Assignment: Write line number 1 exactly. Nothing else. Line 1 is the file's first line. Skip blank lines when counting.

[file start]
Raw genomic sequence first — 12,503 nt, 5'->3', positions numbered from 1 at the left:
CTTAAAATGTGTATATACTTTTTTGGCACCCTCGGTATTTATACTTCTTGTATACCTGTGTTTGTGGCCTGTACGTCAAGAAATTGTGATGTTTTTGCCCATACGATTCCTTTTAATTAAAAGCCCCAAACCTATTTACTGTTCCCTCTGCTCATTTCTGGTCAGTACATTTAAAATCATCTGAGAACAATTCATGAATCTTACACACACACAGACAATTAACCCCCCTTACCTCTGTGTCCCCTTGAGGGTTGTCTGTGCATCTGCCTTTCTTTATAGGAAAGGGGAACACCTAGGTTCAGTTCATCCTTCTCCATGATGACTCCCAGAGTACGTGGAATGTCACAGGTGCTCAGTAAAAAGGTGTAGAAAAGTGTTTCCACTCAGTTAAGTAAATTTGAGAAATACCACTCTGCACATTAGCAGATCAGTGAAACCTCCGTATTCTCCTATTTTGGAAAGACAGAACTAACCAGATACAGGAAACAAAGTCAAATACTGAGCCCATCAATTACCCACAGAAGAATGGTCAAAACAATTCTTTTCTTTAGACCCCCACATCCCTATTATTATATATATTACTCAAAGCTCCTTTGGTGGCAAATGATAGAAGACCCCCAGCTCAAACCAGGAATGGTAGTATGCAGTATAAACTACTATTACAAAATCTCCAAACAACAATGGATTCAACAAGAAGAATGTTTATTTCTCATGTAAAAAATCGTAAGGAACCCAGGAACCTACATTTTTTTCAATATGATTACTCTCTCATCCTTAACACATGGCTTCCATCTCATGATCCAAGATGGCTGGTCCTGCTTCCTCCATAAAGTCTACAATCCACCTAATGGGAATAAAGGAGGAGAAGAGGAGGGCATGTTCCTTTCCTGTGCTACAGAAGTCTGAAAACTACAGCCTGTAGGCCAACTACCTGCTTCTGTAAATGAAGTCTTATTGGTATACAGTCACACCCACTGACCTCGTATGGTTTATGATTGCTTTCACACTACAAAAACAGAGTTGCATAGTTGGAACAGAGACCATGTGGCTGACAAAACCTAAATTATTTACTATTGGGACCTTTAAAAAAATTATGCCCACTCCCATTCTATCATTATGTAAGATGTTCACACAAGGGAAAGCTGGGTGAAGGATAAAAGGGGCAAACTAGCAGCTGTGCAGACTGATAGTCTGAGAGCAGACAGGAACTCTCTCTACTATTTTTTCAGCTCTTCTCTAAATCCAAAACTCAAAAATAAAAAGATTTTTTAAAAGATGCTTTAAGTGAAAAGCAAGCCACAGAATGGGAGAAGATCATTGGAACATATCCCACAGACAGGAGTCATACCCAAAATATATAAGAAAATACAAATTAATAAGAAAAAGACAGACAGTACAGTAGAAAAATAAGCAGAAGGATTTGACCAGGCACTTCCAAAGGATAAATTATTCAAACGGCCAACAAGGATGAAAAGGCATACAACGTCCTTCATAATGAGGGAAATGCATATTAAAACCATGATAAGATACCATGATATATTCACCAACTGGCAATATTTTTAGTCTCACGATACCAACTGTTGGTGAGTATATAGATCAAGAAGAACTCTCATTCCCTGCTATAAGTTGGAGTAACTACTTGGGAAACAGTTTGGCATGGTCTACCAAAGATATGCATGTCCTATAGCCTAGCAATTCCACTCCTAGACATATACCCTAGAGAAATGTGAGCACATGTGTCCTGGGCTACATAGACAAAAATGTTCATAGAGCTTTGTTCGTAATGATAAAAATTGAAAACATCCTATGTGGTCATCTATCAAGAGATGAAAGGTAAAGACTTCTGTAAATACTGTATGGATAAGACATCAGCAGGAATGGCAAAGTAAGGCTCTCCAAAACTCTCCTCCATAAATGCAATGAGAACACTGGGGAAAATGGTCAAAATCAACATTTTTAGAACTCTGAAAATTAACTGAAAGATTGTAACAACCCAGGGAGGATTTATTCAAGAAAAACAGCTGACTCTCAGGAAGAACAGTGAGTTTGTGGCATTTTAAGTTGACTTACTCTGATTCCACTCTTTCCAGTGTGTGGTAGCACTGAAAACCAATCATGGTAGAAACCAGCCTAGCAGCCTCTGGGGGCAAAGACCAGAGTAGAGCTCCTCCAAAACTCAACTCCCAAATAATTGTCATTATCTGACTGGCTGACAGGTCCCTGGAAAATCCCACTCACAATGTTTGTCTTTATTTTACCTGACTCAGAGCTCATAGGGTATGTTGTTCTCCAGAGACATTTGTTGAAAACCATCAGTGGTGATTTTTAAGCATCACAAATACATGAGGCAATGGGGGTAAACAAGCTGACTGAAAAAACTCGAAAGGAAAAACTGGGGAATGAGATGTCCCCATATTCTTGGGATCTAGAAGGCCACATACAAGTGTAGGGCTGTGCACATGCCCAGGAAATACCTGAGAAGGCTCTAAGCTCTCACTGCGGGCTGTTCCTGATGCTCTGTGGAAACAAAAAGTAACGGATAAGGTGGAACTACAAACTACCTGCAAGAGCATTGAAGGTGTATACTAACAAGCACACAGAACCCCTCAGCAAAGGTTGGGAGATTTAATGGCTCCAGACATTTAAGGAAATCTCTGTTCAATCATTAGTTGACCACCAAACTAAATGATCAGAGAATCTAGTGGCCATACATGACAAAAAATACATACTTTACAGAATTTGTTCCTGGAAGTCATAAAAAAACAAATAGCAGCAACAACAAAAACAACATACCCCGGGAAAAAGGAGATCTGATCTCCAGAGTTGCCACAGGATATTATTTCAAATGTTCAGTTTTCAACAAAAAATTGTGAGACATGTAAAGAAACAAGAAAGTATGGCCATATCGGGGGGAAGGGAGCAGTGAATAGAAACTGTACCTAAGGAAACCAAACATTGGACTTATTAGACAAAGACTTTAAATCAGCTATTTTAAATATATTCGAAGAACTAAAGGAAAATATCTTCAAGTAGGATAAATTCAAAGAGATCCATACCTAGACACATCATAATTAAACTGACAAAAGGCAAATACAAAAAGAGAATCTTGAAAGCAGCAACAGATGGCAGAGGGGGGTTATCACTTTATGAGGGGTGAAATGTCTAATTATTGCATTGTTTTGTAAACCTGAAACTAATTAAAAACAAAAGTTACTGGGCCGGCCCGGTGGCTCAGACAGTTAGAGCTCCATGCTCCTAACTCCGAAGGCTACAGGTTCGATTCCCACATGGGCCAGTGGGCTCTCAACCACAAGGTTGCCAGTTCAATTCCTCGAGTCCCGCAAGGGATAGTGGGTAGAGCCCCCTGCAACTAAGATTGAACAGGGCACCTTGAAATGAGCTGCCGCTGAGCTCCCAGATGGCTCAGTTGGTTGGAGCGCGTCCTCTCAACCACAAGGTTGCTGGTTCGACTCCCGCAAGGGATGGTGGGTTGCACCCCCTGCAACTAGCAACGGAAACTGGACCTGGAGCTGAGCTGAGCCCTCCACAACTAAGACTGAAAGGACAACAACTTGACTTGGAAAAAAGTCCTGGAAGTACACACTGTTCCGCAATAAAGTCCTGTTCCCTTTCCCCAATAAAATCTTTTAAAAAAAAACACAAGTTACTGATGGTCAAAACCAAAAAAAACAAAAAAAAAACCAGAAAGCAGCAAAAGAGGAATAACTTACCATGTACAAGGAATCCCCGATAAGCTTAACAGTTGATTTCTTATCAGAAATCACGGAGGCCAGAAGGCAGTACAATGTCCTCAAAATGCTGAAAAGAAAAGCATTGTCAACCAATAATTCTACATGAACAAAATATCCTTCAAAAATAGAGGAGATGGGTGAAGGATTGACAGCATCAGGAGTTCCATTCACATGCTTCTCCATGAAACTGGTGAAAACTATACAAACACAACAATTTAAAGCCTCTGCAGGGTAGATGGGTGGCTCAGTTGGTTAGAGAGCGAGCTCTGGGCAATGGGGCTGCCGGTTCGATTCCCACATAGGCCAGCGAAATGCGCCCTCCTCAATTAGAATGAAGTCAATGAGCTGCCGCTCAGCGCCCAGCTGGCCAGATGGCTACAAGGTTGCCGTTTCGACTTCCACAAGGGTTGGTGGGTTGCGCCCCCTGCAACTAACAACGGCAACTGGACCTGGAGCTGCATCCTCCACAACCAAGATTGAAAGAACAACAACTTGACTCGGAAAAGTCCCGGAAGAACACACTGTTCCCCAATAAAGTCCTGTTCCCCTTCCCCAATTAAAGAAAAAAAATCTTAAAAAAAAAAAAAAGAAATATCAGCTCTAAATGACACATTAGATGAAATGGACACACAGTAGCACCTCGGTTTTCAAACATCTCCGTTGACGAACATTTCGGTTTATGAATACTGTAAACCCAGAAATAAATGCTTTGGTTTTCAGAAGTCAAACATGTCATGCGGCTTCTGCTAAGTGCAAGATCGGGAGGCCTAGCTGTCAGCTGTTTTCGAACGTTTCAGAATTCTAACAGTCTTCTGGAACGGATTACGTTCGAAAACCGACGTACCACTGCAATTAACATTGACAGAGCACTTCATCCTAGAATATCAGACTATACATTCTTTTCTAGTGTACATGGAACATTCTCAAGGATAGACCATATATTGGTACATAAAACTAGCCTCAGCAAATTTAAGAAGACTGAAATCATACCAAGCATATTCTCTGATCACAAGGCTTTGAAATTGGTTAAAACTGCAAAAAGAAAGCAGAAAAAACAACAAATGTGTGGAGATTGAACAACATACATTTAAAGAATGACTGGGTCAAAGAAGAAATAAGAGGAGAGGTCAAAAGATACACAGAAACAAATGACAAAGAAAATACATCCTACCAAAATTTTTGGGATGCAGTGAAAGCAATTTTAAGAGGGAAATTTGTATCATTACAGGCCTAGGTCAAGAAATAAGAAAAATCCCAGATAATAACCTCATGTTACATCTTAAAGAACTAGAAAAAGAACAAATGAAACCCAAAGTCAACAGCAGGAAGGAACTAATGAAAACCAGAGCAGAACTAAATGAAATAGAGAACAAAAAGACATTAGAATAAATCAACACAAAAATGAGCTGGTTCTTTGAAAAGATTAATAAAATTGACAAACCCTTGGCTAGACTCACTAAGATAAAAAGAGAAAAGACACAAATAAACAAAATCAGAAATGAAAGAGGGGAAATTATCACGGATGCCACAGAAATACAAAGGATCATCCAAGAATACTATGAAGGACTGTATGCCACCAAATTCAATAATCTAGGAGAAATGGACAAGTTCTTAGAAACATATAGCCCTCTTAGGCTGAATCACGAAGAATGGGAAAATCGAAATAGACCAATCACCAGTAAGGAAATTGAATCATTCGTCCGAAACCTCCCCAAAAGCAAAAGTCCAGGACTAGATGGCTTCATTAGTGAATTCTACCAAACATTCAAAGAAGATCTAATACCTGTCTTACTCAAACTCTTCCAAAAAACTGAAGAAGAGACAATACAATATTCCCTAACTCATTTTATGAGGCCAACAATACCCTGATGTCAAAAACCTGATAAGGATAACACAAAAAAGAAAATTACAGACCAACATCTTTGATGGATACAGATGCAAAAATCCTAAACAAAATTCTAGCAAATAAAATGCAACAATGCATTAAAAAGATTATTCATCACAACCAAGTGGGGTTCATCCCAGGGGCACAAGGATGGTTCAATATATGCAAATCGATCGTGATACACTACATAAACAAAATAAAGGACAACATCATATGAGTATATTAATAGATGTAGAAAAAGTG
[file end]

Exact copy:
Raw genomic sequence first — 12,503 nt, 5'->3', positions numbered from 1 at the left: